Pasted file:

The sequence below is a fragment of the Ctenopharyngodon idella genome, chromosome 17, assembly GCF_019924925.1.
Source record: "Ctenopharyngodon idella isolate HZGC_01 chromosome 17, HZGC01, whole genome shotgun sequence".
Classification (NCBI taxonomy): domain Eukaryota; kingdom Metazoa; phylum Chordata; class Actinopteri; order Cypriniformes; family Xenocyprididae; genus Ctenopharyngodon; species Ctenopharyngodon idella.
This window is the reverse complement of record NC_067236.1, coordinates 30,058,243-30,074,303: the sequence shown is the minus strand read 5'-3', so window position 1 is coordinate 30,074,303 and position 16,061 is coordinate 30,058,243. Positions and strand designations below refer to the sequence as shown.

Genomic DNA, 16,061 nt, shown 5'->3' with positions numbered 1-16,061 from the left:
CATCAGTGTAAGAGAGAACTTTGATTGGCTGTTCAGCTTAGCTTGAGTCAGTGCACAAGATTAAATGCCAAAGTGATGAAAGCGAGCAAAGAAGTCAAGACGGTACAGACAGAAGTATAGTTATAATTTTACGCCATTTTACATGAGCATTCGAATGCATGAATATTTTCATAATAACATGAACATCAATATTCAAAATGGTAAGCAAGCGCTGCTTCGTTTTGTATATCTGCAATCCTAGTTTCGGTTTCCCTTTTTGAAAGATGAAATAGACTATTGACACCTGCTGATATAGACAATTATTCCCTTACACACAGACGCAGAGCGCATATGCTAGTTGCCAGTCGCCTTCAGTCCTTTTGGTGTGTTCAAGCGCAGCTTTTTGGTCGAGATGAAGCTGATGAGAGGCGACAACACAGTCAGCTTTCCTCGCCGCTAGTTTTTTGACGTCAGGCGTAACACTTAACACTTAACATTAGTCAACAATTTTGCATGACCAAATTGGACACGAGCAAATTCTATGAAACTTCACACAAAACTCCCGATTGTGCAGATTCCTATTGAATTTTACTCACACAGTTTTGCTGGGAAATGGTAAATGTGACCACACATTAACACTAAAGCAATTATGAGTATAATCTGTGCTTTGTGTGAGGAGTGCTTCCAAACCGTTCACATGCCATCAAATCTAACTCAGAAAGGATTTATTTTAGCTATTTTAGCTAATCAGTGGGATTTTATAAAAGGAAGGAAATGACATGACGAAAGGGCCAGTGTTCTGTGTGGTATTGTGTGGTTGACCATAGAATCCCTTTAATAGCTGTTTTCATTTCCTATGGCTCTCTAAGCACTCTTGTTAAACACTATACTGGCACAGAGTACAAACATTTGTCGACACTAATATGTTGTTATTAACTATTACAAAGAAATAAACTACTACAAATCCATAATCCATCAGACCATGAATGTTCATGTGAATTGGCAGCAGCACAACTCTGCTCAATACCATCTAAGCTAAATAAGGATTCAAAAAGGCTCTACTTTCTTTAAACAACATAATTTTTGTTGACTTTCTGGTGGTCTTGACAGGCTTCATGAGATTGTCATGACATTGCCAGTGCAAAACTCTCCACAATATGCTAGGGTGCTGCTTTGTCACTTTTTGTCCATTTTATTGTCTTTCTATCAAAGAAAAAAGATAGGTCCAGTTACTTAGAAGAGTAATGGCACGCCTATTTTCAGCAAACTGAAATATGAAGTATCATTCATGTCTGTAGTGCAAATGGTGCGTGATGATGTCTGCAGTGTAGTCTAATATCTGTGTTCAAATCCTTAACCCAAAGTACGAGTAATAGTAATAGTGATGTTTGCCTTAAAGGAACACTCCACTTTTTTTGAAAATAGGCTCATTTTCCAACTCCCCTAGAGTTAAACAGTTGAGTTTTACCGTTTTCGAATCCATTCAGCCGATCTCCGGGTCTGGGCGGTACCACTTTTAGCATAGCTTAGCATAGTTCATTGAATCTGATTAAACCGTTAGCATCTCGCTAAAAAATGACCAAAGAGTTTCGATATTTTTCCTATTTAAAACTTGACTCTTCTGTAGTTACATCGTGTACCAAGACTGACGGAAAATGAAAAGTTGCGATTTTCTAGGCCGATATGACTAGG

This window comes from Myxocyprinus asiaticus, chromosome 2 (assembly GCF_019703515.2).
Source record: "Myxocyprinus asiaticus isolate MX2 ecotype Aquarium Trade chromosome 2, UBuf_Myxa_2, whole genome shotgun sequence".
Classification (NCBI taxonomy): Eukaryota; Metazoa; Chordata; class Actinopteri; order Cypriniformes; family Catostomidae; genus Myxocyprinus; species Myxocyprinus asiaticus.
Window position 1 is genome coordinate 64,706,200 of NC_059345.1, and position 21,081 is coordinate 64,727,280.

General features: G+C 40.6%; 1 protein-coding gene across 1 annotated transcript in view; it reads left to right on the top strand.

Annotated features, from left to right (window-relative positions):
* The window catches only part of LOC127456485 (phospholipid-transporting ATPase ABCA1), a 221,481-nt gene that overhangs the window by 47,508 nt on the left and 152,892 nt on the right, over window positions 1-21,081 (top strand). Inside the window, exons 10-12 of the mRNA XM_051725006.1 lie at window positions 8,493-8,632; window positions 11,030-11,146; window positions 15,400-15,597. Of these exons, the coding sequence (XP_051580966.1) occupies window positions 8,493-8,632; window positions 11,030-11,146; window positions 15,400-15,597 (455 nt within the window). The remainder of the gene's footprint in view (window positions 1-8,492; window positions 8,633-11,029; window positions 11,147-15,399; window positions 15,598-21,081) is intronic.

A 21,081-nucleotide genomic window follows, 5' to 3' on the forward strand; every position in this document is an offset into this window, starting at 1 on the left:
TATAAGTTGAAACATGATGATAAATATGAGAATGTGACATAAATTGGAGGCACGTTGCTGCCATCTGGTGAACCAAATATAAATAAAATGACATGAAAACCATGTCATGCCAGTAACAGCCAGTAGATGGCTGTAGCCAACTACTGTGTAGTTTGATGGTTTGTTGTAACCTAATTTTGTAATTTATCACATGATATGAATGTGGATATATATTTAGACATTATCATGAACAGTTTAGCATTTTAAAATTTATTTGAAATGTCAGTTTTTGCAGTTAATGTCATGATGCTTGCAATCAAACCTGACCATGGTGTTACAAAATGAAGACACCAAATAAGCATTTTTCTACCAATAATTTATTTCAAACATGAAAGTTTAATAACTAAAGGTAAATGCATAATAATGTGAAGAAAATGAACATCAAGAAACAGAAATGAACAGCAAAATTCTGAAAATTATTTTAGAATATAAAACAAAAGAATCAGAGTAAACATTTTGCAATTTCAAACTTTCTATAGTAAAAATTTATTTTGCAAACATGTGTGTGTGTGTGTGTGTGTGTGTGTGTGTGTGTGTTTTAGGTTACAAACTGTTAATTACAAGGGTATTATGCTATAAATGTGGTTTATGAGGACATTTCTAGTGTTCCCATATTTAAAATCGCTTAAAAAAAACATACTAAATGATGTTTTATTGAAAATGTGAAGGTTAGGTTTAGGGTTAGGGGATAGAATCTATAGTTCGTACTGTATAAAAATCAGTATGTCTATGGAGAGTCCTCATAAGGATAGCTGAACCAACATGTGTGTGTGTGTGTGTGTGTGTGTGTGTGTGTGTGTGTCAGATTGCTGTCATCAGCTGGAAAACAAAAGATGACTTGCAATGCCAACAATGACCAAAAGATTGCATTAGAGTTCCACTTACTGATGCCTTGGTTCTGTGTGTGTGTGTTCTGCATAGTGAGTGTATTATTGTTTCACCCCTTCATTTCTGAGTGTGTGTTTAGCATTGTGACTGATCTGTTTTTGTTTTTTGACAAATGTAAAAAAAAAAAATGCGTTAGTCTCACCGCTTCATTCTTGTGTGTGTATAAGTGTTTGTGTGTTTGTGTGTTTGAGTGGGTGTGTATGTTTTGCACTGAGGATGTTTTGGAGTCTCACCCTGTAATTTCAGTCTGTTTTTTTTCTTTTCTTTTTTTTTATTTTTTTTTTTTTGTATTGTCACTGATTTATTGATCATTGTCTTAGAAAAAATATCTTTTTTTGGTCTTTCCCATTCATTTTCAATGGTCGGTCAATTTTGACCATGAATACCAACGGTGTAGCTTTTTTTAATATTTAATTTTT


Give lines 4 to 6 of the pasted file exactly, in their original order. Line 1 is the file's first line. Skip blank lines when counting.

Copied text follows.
This window is the reverse complement of record NC_067236.1, coordinates 30,058,243-30,074,303: the sequence shown is the minus strand read 5'-3', so window position 1 is coordinate 30,074,303 and position 16,061 is coordinate 30,058,243. Positions and strand designations below refer to the sequence as shown.

Genomic DNA, 16,061 nt, shown 5'->3' with positions numbered 1-16,061 from the left:
CATCAGTGTAAGAGAGAACTTTGATTGGCTGTTCAGCTTAGCTTGAGTCAGTGCACAAGATTAAATGCCAAAGTGATGAAAGCGAGCAAAGAAGTCAAGACGGTACAGACAGAAGTATAGTTATAATTTTACGCCATTTTACATGAGCATTCGAATGCATGAATATTTTCATAATAACATGAACATCAATATTCAAAATGGTAAGCAAGCGCTGCTTCGTTTTGTATATCTGCAATCCTAGTTTCGGTTTCCCTTTTTGAAAGATGAAATAGACTATTGACACCTGCTGATATAGACAATTATTCCCTTACACACAGACGCAGAGCGCATATGCTAGTTGCCAGTCGCCTTCAGTCCTTTTGGTGTGTTCAAGCGCAGCTTTTTGGTCGAGATGAAGCTGATGAGAGGCGACAACACAGTCAGCTTTCCTCGCCGCTAGTTTTTTGACGTCAGGCGTAACACTTAACACTTAACATTAGTCAACAATTTTGCATGACCAAATTGGACACGAGCAAATTCTATGAAACTTCACACAAAACTCCCGATTGTGCAGATTCCTATTGAATTTTACTCACACAGTTTTGCTGGGAAATGGTAAATGTGACCACACATTAACACTAAAGCAATTATGAGTATAATCTGTGCTTTGTGTGAGGAGTGCTTCCAAACCGTTCACATGCCATCAAATCTAACTCAGAAAGGATTTATTTTAGCTATTTTAGCTAATCAGTGGGATTTTATAAAAGGAAGGAAATGACATGACGAAAGGGCCAGTGTTCTGTGTGGTATTGTGTGGTTGACCATAGAATCCCTTTAATAGCTGTTTTCATTTCCTATGGCTCTCTAAGCACTCTTGTTAAACACTATACTGGCACAGAGTACAAACATTTGTCGACACTAATATGTTGTTATTAACTATTACAAAGAAATAAACTACTACAAATCCATAATCCATCAGACCATGAATGTTCATGTGAATTGGCAGCAGCACAACTCTGCTCAATACCATCTAAGCTAAATAAGGATTCAAAAAGGCTCTACTTTCTTTAAACAACATAATTTTTGTTGACTTTCTGGTGGTCTTGACAGGCTTCATGAGATTGTCATGACATTGCCAGTGCAAAACTCTCCACAATATGCTAGGGTGCTGCTTTGTCACTTTTTGTCCATTTTATTGTCTTTCTATCAAAGAAAAAAGATAGGTCCAGTTACTTAGAAGAGTAATGGCACGCCTATTTTCAGCAAACTGAAATATGAAGTATCATTCATGTCTGTAGTGCAAATGGTGCGTGATGATGTCTGCAGTGTAGTCTAATATCTGTGTTCAAATCCTTAACCCAAAGTACGAGTAATAGTAATAGTGATGTTTGCCTTAAAGGAACACTCCACTTTTTTTGAAAATAGGCTCATTTTCCAACTCCCCTAGAGTTAAACAGTTGAGTTTTACCGTTTTCGAATCCATTCAGCCGATCTCCGGGTCTGGGCGGTACCACTTTTAGCATAGCTTAGCATAGTTCATTGAATCTGATTAAACCGTTAGCATCTCGCTAAAAAATGACCAAAGAGTTTCGATATTTTTCCTATTTAAAACTTGACTCTTCTGTAGTTACATCGTGTACCAAGACTGACGGAAAATGAAAAGTTGCGATTTTCTAGGCCGATATGACTAGG